How do I use it?
- Your doctor or eye specialist will usually put these drops in for you if they are being used in an eye examination.
- If you are using the drops as part of a treatment programme you should follow the instructions given by your doctor.
- Wash your hands before using the eye drops.
- Twist off the cap from the minim. Pull your lower eyelid down gently, and then gently squeeze the minim until one drop falls inside your lower eyelid. Make sure the dropper does not touch any parts of your eye or any other surface. Close your eyes to let the drop spread over the eyeball.
- You can minimise the amount of medicine that is absorbed into the bloodstream by pressing on the tear duct while putting in the drops, and for a few minutes after. The tear duct is at the corner of the eye closest to your nose. It is particularly important to do this if the drops are being used in children or elderly people.
- Repeat for the other eye if necessary, then throw away the minim even if some solution is left.
- These eye drops may give you blurred vision and your pupils may be bigger than normal for a few hours after the drops are put in, which can make your eyes more sensitive to light. You may want to wear sunglasses to protect your eyes while your pupils are bigger than normal. Do not drive or perform hazardous activities until these effects have worn off and your vision is clear again.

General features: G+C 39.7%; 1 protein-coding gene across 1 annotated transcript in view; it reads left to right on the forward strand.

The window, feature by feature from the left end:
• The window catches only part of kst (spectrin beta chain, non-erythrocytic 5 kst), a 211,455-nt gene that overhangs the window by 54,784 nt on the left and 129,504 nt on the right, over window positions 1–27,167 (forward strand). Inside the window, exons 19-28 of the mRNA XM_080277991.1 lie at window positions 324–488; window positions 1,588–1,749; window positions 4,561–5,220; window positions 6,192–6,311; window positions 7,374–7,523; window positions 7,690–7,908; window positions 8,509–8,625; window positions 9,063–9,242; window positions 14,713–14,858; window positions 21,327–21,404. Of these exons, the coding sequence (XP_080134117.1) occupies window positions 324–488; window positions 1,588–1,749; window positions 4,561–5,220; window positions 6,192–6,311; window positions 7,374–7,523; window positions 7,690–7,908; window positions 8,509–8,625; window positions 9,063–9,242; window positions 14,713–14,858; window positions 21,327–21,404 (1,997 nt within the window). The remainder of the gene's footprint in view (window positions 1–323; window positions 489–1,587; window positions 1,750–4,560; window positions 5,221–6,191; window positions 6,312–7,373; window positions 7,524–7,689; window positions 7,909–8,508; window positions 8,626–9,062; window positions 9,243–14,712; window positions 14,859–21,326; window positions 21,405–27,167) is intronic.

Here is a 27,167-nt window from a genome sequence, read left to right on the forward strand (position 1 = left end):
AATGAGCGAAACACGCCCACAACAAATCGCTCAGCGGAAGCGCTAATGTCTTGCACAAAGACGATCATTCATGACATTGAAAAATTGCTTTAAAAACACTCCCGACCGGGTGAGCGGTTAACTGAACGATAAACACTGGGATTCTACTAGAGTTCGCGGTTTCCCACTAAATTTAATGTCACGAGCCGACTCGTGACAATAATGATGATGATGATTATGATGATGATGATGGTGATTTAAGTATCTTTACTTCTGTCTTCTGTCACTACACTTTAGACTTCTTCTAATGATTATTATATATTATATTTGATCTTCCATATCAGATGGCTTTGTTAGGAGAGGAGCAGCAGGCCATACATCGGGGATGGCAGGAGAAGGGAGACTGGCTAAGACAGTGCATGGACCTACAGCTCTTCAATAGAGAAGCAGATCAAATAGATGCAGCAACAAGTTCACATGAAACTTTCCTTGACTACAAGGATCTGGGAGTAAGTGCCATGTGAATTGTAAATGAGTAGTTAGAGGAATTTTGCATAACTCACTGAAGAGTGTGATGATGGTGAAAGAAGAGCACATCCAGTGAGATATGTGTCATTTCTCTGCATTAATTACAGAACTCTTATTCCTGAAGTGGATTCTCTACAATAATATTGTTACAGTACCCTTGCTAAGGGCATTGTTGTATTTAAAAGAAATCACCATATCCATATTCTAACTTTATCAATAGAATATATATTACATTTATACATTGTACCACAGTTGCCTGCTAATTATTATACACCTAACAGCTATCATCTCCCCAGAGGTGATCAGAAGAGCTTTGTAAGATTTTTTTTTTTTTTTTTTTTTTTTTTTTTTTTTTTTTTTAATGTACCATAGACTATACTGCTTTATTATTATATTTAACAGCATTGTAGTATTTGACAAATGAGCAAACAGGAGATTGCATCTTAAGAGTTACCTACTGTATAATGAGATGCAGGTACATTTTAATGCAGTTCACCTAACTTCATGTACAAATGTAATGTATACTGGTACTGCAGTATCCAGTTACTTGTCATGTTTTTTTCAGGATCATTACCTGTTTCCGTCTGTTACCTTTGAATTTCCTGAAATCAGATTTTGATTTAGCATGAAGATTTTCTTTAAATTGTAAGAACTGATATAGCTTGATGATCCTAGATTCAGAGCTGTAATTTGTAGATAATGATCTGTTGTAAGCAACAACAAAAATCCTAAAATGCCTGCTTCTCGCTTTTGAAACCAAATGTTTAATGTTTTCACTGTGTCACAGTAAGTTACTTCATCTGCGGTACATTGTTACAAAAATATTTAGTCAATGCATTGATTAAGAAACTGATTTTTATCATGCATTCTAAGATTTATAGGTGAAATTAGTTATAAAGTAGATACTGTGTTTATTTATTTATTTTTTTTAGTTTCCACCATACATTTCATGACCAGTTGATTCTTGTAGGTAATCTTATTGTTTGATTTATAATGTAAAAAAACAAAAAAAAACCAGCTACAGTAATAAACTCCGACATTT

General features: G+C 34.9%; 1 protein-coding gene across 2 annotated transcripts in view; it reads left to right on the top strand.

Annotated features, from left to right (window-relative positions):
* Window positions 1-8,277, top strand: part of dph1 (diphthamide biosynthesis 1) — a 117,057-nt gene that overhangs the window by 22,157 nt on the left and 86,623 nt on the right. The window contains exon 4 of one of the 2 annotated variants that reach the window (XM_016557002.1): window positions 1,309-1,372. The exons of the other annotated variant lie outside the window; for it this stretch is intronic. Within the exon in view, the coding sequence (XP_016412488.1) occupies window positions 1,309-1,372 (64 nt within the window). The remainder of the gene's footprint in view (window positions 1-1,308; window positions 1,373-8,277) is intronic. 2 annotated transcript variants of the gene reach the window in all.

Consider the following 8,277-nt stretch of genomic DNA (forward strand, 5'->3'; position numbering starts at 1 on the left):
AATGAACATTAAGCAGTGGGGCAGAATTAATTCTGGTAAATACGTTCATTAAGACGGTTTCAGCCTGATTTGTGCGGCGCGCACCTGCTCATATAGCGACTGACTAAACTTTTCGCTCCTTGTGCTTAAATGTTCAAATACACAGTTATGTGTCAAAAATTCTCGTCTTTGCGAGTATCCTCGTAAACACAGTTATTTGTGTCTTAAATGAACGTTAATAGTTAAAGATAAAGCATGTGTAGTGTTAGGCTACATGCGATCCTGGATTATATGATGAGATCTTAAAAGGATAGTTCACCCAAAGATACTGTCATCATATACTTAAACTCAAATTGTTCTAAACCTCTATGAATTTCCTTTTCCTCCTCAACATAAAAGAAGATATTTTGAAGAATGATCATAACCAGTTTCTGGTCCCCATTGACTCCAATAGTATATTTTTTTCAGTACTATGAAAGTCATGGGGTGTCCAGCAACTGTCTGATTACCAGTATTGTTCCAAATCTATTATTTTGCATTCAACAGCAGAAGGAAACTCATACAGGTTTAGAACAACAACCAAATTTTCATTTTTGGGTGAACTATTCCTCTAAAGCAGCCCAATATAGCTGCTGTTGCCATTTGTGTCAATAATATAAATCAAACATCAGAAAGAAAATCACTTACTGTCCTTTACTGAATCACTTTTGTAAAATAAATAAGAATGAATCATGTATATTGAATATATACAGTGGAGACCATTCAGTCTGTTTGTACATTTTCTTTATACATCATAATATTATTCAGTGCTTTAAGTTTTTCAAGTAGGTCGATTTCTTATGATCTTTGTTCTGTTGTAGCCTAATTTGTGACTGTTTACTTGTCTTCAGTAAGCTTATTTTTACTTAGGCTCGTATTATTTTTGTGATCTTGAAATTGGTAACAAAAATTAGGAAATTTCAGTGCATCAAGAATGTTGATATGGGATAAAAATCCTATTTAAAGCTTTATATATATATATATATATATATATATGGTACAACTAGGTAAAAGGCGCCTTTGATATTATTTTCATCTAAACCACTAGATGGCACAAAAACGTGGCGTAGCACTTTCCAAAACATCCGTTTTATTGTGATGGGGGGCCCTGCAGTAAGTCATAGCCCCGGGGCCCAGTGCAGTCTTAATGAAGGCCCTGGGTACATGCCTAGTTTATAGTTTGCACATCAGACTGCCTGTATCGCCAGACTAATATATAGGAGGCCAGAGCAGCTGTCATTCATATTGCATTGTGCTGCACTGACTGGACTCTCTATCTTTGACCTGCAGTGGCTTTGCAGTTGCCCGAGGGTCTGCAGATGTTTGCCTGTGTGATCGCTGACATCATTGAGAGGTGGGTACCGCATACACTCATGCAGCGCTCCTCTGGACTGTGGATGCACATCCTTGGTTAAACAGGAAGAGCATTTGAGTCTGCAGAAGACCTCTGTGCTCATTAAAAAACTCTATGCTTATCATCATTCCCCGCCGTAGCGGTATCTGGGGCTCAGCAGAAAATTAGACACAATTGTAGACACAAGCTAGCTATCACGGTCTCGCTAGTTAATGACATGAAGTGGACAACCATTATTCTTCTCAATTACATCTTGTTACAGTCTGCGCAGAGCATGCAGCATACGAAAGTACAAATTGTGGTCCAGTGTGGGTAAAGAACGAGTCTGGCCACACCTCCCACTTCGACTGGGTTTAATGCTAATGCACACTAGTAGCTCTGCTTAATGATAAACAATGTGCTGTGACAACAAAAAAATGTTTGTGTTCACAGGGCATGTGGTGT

- When you stop using atropine as part of a treatment programme it can take about a week for pupil size in the treated eye to return to normal.
- Each minim is sterile and for single use only. It should contain enough solution to treat both eyes if required. If there is any solution left in the minim after use it should be discarded and not kept for future use, as it is likely to become contaminated with dirt or germs.
Use with caution in
- Elderly people (see above).
- Children (see above).
- People with raised pressure within the eyeball (raised intraocular pressure) or who could experience this when the pupil is dilated by these eye drops.
Not to be used in
This medicine should not be used if you are allergic to one or any of its ingredients. Please inform your doctor or pharmacist if you have previously experienced such an allergy.
If you feel you have experienced an allergic reaction, stop using this medicine and inform your doctor or pharmacist immediately.